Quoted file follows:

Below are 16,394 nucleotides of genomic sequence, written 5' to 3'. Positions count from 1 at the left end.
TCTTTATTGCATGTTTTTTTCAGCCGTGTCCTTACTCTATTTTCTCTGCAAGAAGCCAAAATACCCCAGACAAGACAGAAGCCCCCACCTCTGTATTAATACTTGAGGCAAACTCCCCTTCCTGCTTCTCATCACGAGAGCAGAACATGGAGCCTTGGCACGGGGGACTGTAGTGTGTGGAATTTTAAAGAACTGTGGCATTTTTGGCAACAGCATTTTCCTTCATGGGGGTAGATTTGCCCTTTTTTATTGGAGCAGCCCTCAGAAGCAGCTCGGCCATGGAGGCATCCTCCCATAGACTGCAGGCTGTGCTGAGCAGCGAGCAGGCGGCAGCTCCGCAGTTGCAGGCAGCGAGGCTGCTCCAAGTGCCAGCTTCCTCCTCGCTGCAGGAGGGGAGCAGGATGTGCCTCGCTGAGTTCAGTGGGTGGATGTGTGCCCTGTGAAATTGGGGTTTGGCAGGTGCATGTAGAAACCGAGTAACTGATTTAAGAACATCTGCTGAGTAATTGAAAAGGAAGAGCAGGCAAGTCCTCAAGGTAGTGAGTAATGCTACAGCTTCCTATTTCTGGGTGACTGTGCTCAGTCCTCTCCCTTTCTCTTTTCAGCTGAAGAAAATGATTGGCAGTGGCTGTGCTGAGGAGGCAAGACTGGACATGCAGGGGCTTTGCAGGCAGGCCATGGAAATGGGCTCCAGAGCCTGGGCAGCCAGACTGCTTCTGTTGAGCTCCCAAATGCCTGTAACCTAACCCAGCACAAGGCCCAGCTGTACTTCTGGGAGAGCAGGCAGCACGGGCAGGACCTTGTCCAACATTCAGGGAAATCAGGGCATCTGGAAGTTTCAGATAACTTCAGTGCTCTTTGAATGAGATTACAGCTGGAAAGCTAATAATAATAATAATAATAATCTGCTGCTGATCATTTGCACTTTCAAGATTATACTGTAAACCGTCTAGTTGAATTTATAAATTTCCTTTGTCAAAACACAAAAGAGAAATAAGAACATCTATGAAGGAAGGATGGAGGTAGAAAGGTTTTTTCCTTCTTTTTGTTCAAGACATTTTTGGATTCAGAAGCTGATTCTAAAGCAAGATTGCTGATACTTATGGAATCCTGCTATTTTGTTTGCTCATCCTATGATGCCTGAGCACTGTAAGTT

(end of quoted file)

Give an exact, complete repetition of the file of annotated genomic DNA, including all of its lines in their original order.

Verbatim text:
Below are 16,394 nucleotides of genomic sequence, written 5' to 3'. Positions count from 1 at the left end.
TCTTTATTGCATGTTTTTTTCAGCCGTGTCCTTACTCTATTTTCTCTGCAAGAAGCCAAAATACCCCAGACAAGACAGAAGCCCCCACCTCTGTATTAATACTTGAGGCAAACTCCCCTTCCTGCTTCTCATCACGAGAGCAGAACATGGAGCCTTGGCACGGGGGACTGTAGTGTGTGGAATTTTAAAGAACTGTGGCATTTTTGGCAACAGCATTTTCCTTCATGGGGGTAGATTTGCCCTTTTTTATTGGAGCAGCCCTCAGAAGCAGCTCGGCCATGGAGGCATCCTCCCATAGACTGCAGGCTGTGCTGAGCAGCGAGCAGGCGGCAGCTCCGCAGTTGCAGGCAGCGAGGCTGCTCCAAGTGCCAGCTTCCTCCTCGCTGCAGGAGGGGAGCAGGATGTGCCTCGCTGAGTTCAGTGGGTGGATGTGTGCCCTGTGAAATTGGGGTTTGGCAGGTGCATGTAGAAACCGAGTAACTGATTTAAGAACATCTGCTGAGTAATTGAAAAGGAAGAGCAGGCAAGTCCTCAAGGTAGTGAGTAATGCTACAGCTTCCTATTTCTGGGTGACTGTGCTCAGTCCTCTCCCTTTCTCTTTTCAGCTGAAGAAAATGATTGGCAGTGGCTGTGCTGAGGAGGCAAGACTGGACATGCAGGGGCTTTGCAGGCAGGCCATGGAAATGGGCTCCAGAGCCTGGGCAGCCAGACTGCTTCTGTTGAGCTCCCAAATGCCTGTAACCTAACCCAGCACAAGGCCCAGCTGTACTTCTGGGAGAGCAGGCAGCACGGGCAGGACCTTGTCCAACATTCAGGGAAATCAGGGCATCTGGAAGTTTCAGATAACTTCAGTGCTCTTTGAATGAGATTACAGCTGGAAAGCTAATAATAATAATAATAATAATCTGCTGCTGATCATTTGCACTTTCAAGATTATACTGTAAACCGTCTAGTTGAATTTATAAATTTCCTTTGTCAAAACACAAAAGAGAAATAAGAACATCTATGAAGGAAGGATGGAGGTAGAAAGGTTTTTTCCTTCTTTTTGTTCAAGACATTTTTGGATTCAGAAGCTGATTCTAAAGCAAGATTGCTGATACTTATGGAATCCTGCTATTTTGTTTGCTCATCCTATGATGCCTGAGCACTGTAAGTT